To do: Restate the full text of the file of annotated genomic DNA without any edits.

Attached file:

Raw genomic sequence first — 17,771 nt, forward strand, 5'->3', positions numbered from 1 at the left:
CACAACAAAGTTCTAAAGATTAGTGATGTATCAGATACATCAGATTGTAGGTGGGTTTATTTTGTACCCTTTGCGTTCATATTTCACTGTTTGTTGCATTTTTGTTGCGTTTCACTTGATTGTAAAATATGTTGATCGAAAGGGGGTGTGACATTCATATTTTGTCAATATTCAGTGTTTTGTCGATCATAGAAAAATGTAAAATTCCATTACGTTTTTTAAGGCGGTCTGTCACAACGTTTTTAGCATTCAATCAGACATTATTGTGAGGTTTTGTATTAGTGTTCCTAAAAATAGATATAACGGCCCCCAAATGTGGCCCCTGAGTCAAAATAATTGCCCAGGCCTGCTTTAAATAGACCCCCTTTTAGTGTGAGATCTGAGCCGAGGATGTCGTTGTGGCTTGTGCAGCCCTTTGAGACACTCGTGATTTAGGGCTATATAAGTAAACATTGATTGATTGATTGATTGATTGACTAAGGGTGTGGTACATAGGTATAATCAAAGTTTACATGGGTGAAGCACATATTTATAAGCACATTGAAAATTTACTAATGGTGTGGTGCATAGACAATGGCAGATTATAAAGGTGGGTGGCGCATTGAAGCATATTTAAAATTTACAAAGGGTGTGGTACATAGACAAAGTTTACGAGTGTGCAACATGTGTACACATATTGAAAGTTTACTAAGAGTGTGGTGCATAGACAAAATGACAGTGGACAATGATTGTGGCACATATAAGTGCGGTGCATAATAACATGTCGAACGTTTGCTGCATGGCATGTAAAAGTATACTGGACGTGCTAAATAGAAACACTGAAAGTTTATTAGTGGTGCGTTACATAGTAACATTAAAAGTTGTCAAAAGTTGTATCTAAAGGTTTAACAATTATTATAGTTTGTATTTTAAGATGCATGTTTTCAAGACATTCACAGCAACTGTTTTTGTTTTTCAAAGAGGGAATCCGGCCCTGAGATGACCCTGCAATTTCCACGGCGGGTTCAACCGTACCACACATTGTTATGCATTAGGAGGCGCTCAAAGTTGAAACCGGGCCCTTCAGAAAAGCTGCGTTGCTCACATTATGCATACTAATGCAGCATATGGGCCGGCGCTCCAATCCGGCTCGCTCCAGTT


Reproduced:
Raw genomic sequence first — 17,771 nt, forward strand, 5'->3', positions numbered from 1 at the left:
CACAACAAAGTTCTAAAGATTAGTGATGTATCAGATACATCAGATTGTAGGTGGGTTTATTTTGTACCCTTTGCGTTCATATTTCACTGTTTGTTGCATTTTTGTTGCGTTTCACTTGATTGTAAAATATGTTGATCGAAAGGGGGTGTGACATTCATATTTTGTCAATATTCAGTGTTTTGTCGATCATAGAAAAATGTAAAATTCCATTACGTTTTTTAAGGCGGTCTGTCACAACGTTTTTAGCATTCAATCAGACATTATTGTGAGGTTTTGTATTAGTGTTCCTAAAAATAGATATAACGGCCCCCAAATGTGGCCCCTGAGTCAAAATAATTGCCCAGGCCTGCTTTAAATAGACCCCCTTTTAGTGTGAGATCTGAGCCGAGGATGTCGTTGTGGCTTGTGCAGCCCTTTGAGACACTCGTGATTTAGGGCTATATAAGTAAACATTGATTGATTGATTGATTGATTGACTAAGGGTGTGGTACATAGGTATAATCAAAGTTTACATGGGTGAAGCACATATTTATAAGCACATTGAAAATTTACTAATGGTGTGGTGCATAGACAATGGCAGATTATAAAGGTGGGTGGCGCATTGAAGCATATTTAAAATTTACAAAGGGTGTGGTACATAGACAAAGTTTACGAGTGTGCAACATGTGTACACATATTGAAAGTTTACTAAGAGTGTGGTGCATAGACAAAATGACAGTGGACAATGATTGTGGCACATATAAGTGCGGTGCATAATAACATGTCGAACGTTTGCTGCATGGCATGTAAAAGTATACTGGACGTGCTAAATAGAAACACTGAAAGTTTATTAGTGGTGCGTTACATAGTAACATTAAAAGTTGTCAAAAGTTGTATCTAAAGGTTTAACAATTATTATAGTTTGTATTTTAAGATGCATGTTTTCAAGACATTCACAGCAACTGTTTTTGTTTTTCAAAGAGGGAATCCGGCCCTGAGATGACCCTGCAATTTCCACGGCGGGTTCAACCGTACCACACATTGTTATGCATTAGGAGGCGCTCAAAGTTGAAACCGGGCCCTTCAGAAAAGCTGCGTTGCTCACATTATGCATACTAATGCAGCATATGGGCCGGCGCTCCAATCCGGCTCGCTCCAGTT